# Technique for invalidating a proof

My homework assignment is to show that the Space Hierarchy Theorem's proof (as stated in Sipser's Introduction to the Theory of Computation) is invalidated by removing some part of the algorithm -- let's call it a "safeguard".

Sisper's proof goes over the algorithm $D$, stage by stage, showing what's the rationale behind every stage. Finally, he proves that $D$ (which decides language $A$) is not in space $g(n)$ (where $g(n)=o(f(n))$). He does this by assuming for contradiction there exists $M$ in space $g(n)$ that decides language $A$, then showing such $M$ would end up deciding a different language than $D$.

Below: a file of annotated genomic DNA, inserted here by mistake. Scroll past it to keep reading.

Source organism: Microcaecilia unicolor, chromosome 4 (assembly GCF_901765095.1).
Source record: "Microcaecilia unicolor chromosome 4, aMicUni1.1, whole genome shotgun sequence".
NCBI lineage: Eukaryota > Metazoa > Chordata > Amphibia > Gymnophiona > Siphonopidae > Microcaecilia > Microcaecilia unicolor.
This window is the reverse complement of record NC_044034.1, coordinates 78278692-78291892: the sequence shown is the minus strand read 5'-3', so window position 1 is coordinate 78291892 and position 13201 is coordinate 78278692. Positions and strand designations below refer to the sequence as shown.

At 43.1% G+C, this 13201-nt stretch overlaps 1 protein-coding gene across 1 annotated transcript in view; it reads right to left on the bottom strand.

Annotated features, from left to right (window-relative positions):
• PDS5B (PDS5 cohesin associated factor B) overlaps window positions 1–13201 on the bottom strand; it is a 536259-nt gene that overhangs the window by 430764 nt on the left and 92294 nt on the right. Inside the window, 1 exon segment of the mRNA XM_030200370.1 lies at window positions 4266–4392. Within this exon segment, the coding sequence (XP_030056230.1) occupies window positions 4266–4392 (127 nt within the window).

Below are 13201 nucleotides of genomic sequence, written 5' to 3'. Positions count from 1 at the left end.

I'm stuck at picking a proof technique. Sipser's proof just covers all bases, but actually constructing such a TM $M$ is a different kind of task he doesn't tackle. When I modify the proof to remove one of his "safeguards", I'm having a hard time showing there actually exists that thing he safeguarded against. I guess it's one of those cases where proving is easier than finding a counterexample?...

P.S. Looking for a hint, not to cheat :)

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